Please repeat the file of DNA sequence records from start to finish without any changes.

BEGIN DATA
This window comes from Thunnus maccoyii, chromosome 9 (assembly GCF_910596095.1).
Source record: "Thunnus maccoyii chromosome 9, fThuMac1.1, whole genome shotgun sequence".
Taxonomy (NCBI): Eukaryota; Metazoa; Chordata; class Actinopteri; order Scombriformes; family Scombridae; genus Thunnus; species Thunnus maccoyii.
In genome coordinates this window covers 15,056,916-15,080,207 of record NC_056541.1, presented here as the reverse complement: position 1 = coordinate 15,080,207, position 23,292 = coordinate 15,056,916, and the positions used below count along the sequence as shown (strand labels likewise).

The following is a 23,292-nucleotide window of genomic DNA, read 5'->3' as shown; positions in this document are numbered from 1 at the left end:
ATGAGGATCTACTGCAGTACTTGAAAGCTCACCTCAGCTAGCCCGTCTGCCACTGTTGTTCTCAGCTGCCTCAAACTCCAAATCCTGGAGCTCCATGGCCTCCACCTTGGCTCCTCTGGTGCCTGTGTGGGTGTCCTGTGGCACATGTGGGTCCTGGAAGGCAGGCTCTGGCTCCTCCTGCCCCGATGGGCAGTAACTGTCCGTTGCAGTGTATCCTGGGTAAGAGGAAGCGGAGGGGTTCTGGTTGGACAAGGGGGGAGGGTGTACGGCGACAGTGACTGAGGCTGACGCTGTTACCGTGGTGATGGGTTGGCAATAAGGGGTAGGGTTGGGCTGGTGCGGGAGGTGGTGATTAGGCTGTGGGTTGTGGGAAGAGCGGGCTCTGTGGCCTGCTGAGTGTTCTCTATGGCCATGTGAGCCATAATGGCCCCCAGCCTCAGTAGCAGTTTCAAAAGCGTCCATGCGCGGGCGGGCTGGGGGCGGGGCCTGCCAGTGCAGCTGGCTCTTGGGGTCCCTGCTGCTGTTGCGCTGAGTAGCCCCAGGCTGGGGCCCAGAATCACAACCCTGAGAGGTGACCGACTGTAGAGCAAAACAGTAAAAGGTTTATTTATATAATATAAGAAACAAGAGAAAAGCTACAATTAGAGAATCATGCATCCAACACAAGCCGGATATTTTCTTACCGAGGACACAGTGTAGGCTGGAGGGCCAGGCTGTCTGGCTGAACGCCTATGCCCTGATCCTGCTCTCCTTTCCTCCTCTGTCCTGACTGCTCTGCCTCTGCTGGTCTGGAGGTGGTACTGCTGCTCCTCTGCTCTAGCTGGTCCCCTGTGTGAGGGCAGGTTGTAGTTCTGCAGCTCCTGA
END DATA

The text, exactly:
This window comes from Thunnus maccoyii, chromosome 9 (assembly GCF_910596095.1).
Source record: "Thunnus maccoyii chromosome 9, fThuMac1.1, whole genome shotgun sequence".
Taxonomy (NCBI): Eukaryota; Metazoa; Chordata; class Actinopteri; order Scombriformes; family Scombridae; genus Thunnus; species Thunnus maccoyii.
In genome coordinates this window covers 15,056,916-15,080,207 of record NC_056541.1, presented here as the reverse complement: position 1 = coordinate 15,080,207, position 23,292 = coordinate 15,056,916, and the positions used below count along the sequence as shown (strand labels likewise).

The following is a 23,292-nucleotide window of genomic DNA, read 5'->3' as shown; positions in this document are numbered from 1 at the left end:
ATGAGGATCTACTGCAGTACTTGAAAGCTCACCTCAGCTAGCCCGTCTGCCACTGTTGTTCTCAGCTGCCTCAAACTCCAAATCCTGGAGCTCCATGGCCTCCACCTTGGCTCCTCTGGTGCCTGTGTGGGTGTCCTGTGGCACATGTGGGTCCTGGAAGGCAGGCTCTGGCTCCTCCTGCCCCGATGGGCAGTAACTGTCCGTTGCAGTGTATCCTGGGTAAGAGGAAGCGGAGGGGTTCTGGTTGGACAAGGGGGGAGGGTGTACGGCGACAGTGACTGAGGCTGACGCTGTTACCGTGGTGATGGGTTGGCAATAAGGGGTAGGGTTGGGCTGGTGCGGGAGGTGGTGATTAGGCTGTGGGTTGTGGGAAGAGCGGGCTCTGTGGCCTGCTGAGTGTTCTCTATGGCCATGTGAGCCATAATGGCCCCCAGCCTCAGTAGCAGTTTCAAAAGCGTCCATGCGCGGGCGGGCTGGGGGCGGGGCCTGCCAGTGCAGCTGGCTCTTGGGGTCCCTGCTGCTGTTGCGCTGAGTAGCCCCAGGCTGGGGCCCAGAATCACAACCCTGAGAGGTGACCGACTGTAGAGCAAAACAGTAAAAGGTTTATTTATATAATATAAGAAACAAGAGAAAAGCTACAATTAGAGAATCATGCATCCAACACAAGCCGGATATTTTCTTACCGAGGACACAGTGTAGGCTGGAGGGCCAGGCTGTCTGGCTGAACGCCTATGCCCTGATCCTGCTCTCCTTTCCTCCTCTGTCCTGACTGCTCTGCCTCTGCTGGTCTGGAGGTGGTACTGCTGCTCCTCTGCTCTAGCTGGTCCCCTGTGTGAGGGCAGGTTGTAGTTCTGCAGCTCCTGA